Study suggests potential hurdle to universal flu vaccine development may be overcome

August 15, 2012

In the quest for a universal influenza vaccine—one that elicits broadly neutralizing antibodies that can protect against most or all strains of flu virus—scientists have faced a sobering question: Does pre-existing immunity generated by prior exposure to influenza virus or vaccine hamper production of broadly neutralizing antibodies? If so, then a universal flu vaccine might work best (and perhaps only) in very young children who have had limited exposure to influenza viruses or vaccines.

Now, in studies using mice and ferrets, investigators from the Research Center (VRC) at the National Institute of Allergy and Infectious Diseases (NIAID), part of the National Institutes of Health, have shown that broadly neutralizing influenza antibodies can indeed be elicited by a prime-boost vaccine regimen, even when the animals had pre-existing immunity to influenza.

The vaccine regimen consisted of a DNA vaccine prime followed by boosting with an inactivated seasonal vaccine. It did not matter if the pre-existing immunity was due to exposure to a flu virus or if it followed vaccination with standard seasonal . Influenza-immune ferrets inoculated with the prime-boost regimen were protected against challenge with unmatched virus strains.

If the same effect is found in studies in people, it might be possible to develop vaccines that give long-lasting flu protection to people of all ages, according to the researchers.

Several clinical trials to examine the ability of first-generation universal flu vaccines to generate broadly are either under way or planned at the VRC.

Explore further: Priming with DNA vaccine makes avian flu vaccine work better

More information: C-H Wei et al. Elicitation of broadly neutralizing influenza antibodies in animals with previous influenza exposure. Science Translational Medicine DOI: 10.1126/scitranslmed.3004273 (2012).

Related Stories

Priming with DNA vaccine makes avian flu vaccine work better

October 3, 2011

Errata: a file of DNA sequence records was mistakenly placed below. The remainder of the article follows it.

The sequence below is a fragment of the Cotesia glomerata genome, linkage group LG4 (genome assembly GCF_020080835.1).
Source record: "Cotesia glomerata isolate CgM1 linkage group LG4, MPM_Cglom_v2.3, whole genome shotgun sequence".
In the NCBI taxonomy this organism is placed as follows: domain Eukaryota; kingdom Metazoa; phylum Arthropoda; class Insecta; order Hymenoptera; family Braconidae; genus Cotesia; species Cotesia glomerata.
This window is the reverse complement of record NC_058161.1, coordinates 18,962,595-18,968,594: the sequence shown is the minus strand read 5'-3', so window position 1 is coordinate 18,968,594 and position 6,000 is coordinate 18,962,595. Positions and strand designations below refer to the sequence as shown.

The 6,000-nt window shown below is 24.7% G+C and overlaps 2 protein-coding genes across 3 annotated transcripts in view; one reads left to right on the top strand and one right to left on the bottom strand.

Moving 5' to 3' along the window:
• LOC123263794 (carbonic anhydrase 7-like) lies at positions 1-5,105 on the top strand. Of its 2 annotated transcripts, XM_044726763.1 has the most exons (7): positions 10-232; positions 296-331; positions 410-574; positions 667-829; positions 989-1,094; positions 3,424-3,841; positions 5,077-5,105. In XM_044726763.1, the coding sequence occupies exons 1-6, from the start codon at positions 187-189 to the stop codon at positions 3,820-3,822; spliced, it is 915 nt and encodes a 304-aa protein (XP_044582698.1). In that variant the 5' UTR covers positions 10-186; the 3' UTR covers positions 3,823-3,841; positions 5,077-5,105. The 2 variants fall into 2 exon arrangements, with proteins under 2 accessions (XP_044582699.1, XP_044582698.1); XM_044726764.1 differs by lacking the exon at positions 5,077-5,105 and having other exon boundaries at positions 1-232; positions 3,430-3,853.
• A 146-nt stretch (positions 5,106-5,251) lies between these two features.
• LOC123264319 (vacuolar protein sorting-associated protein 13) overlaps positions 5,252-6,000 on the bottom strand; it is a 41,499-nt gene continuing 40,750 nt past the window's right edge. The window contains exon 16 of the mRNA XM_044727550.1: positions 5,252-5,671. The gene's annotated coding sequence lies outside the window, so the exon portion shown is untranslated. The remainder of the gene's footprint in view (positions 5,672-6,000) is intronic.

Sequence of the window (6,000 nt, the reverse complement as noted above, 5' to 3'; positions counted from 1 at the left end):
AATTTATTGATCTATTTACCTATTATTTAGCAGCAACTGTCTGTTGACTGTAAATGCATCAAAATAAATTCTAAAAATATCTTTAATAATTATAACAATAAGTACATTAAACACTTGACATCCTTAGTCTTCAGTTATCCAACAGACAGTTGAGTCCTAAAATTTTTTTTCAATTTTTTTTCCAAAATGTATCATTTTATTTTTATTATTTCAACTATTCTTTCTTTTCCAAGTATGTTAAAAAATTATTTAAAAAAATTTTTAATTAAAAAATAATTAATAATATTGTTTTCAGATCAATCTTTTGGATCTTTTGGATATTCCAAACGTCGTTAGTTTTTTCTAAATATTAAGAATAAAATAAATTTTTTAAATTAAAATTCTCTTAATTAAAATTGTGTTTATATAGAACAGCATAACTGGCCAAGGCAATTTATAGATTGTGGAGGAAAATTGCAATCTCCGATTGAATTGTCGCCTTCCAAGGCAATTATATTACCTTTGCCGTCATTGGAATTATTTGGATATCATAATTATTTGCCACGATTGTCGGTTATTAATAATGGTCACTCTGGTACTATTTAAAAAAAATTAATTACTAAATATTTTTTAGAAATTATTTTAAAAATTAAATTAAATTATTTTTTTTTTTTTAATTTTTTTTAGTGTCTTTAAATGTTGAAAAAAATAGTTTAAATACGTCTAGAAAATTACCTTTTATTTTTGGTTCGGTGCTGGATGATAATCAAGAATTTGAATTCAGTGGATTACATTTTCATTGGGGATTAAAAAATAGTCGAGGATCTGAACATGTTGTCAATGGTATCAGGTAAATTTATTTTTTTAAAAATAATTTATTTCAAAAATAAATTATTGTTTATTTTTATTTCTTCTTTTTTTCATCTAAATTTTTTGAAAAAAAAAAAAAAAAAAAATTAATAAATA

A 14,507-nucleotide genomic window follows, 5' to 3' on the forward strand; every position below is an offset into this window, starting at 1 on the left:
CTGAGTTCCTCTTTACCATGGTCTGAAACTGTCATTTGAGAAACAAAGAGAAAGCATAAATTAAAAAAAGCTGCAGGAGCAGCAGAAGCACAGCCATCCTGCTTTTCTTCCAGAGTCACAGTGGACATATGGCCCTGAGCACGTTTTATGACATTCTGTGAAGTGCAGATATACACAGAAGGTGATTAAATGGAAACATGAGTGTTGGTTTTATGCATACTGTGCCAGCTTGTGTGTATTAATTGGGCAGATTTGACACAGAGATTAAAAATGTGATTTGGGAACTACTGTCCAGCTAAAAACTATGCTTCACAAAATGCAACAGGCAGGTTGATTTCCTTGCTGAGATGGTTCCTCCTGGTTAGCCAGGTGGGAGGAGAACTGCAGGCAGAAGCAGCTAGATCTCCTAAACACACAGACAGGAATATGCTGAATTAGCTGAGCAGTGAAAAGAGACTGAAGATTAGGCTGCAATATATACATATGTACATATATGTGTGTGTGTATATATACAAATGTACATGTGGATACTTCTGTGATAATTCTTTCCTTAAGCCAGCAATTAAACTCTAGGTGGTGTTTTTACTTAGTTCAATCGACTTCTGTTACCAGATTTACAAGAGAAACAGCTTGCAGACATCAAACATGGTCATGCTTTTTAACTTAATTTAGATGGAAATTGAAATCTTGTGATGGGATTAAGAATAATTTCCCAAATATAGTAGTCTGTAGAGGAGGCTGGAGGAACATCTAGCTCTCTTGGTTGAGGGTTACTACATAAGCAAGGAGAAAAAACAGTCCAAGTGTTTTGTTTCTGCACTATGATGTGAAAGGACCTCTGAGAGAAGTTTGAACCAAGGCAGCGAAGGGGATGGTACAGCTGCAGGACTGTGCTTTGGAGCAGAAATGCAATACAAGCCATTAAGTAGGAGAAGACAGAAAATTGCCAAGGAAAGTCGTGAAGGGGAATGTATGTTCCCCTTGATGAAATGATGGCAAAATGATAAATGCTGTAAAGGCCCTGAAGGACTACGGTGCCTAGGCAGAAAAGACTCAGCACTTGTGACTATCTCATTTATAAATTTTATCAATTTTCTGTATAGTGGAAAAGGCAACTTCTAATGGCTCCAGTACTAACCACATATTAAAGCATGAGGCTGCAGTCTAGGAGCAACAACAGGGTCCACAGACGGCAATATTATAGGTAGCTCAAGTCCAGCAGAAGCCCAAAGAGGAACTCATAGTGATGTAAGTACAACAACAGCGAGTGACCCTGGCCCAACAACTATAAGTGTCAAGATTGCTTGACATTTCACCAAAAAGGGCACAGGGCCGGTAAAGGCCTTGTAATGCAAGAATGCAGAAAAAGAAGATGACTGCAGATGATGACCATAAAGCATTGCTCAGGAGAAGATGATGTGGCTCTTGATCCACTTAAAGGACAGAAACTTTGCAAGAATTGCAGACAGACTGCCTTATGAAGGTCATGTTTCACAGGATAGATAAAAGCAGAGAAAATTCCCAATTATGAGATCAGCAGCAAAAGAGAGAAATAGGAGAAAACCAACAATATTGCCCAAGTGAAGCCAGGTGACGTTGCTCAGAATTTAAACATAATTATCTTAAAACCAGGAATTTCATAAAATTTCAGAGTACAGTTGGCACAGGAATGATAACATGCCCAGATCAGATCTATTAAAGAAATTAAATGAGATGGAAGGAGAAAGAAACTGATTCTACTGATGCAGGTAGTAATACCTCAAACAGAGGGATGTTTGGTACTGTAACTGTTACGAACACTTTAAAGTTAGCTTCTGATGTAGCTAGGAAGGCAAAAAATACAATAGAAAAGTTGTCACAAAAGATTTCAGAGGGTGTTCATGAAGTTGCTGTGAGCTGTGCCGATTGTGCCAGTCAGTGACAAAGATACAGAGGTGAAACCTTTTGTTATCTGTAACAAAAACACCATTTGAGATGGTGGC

The immune response to an H5N1 avian influenza vaccine was greatly enhanced in healthy adults if they were first primed with a DNA vaccine expressing a gene for a key H5N1 protein, researchers say. Their report describes ...

Pandemic 2009 H1N1 vaccination produces antibodies against multiple flu strains

May 21, 2012
The pandemic 2009 H1N1 vaccine can generate antibodies in vaccinated individuals not only against the H1N1 virus, but also against other influenza virus strains including H5N1 and H3N2. This discovery adds an important new ...

Recommended for you

Google searches can be used to track dengue in underdeveloped countries

July 20, 2017
An analytical tool that combines Google search data with government-provided clinical data can quickly and accurately track dengue fever in less-developed countries, according to new research published in PLOS Computational ...

MRSA emerged years before methicillin was even discovered

July 19, 2017
Methicillin resistant Staphylococcus aureus (MRSA) emerged long before the introduction of the antibiotic methicillin into clinical practice, according to a study published in the open access journal Genome Biology. It was ...

New test distinguishes Zika from similar viral infections

July 18, 2017
A new test is the best-to-date in differentiating Zika virus infections from infections caused by similar viruses. The antibody-based assay, developed by researchers at UC Berkeley and Humabs BioMed, a private biotechnology ...

'Superbugs' study reveals complex picture of E. coli bloodstream infections

July 18, 2017
The first large-scale genetic study of Escherichia coli (E. coli) cultured from patients with bloodstream infections in England showed that drug resistant 'superbugs' are not always out-competing other strains. Research by ...

Ebola virus can persist in monkeys that survived disease, even after symptoms disappear

July 17, 2017
Ebola virus infection can be detected in rhesus monkeys that survive the disease and no longer show symptoms, according to research published by Army scientists in today's online edition of the journal Nature Microbiology. ...

Mountain gorillas have herpes virus similar to that found in humans

July 13, 2017
Scientists from the University of California, Davis, have detected a herpes virus in wild mountain gorillas that is very similar to the Epstein-Barr virus in humans, according to a study published today in the journal Scientific ...

0 comments

Please sign in to add a comment. Registration is free, and takes less than a minute. Read more

Click here to reset your password.
Sign in to get notified via email when new comments are made.